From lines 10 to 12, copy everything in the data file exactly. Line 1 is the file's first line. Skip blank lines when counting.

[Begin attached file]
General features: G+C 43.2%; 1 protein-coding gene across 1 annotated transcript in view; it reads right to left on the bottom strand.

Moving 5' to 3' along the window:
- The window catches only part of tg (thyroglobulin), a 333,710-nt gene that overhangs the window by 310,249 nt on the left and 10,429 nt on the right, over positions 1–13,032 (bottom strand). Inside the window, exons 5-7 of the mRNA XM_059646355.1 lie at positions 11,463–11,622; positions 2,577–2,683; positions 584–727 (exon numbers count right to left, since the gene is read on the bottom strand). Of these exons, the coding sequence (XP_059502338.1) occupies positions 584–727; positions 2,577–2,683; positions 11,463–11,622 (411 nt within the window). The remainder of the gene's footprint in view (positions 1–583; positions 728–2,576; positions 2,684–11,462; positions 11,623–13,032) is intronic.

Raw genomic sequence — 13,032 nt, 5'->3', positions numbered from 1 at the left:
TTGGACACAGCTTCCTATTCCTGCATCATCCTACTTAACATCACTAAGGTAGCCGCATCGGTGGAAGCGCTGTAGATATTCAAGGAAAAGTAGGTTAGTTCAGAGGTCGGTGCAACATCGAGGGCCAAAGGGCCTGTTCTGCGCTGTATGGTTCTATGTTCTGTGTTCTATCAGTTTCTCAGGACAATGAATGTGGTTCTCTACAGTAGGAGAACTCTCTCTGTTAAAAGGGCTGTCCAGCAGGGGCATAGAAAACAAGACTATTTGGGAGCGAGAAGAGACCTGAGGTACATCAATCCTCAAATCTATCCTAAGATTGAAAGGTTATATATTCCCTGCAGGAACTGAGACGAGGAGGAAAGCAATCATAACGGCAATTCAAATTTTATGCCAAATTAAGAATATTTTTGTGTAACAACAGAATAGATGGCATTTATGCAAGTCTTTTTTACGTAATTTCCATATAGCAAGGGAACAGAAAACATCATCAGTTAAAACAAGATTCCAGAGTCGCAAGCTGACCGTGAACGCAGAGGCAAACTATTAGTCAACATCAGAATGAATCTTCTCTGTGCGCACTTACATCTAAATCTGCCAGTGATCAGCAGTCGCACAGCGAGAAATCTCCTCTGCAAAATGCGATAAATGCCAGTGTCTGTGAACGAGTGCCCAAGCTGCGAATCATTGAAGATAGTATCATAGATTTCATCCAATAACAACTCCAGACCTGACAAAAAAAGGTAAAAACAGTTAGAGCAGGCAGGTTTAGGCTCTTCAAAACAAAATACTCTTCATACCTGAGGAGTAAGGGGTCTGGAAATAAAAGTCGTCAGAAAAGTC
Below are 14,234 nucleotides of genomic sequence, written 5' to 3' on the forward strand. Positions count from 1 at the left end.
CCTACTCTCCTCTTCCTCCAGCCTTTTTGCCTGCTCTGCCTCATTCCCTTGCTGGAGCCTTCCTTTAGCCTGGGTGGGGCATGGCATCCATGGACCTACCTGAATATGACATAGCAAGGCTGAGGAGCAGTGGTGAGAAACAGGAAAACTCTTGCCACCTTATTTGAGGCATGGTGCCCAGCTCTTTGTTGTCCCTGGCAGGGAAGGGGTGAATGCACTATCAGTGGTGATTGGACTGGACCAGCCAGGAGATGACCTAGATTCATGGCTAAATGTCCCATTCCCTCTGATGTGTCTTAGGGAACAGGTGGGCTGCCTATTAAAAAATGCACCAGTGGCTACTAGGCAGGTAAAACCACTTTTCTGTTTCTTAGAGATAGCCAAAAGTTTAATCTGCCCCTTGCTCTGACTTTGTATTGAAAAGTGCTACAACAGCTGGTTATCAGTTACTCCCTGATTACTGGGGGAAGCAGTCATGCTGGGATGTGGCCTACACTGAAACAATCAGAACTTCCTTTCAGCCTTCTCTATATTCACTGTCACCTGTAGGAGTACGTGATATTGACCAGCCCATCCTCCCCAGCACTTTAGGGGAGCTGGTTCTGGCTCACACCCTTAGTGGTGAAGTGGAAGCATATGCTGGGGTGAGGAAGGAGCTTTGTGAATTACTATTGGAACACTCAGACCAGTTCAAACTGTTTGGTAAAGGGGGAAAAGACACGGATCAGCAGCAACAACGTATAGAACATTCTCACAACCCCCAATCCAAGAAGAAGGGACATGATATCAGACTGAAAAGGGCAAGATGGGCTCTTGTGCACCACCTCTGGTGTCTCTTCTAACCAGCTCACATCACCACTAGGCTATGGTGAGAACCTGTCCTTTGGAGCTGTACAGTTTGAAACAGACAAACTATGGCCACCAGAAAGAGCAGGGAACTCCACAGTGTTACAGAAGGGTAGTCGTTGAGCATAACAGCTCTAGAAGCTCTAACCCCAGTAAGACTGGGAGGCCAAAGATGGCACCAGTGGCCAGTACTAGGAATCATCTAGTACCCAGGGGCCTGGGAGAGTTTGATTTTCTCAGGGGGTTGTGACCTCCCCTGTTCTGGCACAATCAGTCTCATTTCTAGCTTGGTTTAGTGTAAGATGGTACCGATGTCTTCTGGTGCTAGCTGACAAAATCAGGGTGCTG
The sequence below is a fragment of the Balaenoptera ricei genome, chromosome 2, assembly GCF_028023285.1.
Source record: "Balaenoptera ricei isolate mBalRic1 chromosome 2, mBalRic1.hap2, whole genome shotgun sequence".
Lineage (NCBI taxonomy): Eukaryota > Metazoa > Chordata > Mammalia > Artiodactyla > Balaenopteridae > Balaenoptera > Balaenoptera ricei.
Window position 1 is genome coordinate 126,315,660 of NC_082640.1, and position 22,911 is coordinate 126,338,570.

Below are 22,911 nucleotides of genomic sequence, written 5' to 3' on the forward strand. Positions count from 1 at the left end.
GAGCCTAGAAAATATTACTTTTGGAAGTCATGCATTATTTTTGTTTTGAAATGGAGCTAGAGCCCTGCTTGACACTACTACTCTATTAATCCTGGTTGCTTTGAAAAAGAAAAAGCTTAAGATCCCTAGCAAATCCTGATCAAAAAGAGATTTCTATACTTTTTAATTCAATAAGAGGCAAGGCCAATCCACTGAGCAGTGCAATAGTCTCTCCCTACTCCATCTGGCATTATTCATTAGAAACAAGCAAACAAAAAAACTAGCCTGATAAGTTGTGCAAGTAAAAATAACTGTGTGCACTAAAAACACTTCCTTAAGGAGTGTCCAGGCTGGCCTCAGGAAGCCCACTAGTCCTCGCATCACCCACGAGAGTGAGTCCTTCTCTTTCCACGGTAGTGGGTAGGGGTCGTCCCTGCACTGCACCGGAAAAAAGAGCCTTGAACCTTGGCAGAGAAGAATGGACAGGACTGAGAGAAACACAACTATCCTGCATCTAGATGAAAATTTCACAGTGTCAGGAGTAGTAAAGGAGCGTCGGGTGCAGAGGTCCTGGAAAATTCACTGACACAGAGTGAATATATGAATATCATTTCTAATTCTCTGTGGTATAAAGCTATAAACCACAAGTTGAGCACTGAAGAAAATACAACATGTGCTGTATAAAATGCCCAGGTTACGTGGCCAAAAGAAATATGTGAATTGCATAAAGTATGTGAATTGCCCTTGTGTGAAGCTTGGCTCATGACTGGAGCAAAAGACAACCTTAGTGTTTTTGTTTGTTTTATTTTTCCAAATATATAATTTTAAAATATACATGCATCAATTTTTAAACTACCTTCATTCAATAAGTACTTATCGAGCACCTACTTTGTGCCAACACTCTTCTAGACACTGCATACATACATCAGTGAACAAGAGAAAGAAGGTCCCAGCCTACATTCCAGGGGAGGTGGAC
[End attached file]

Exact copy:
Lineage (NCBI taxonomy): Eukaryota > Metazoa > Chordata > Mammalia > Artiodactyla > Balaenopteridae > Balaenoptera > Balaenoptera ricei.
Window position 1 is genome coordinate 126,315,660 of NC_082640.1, and position 22,911 is coordinate 126,338,570.

Below are 22,911 nucleotides of genomic sequence, written 5' to 3' on the forward strand. Positions count from 1 at the left end.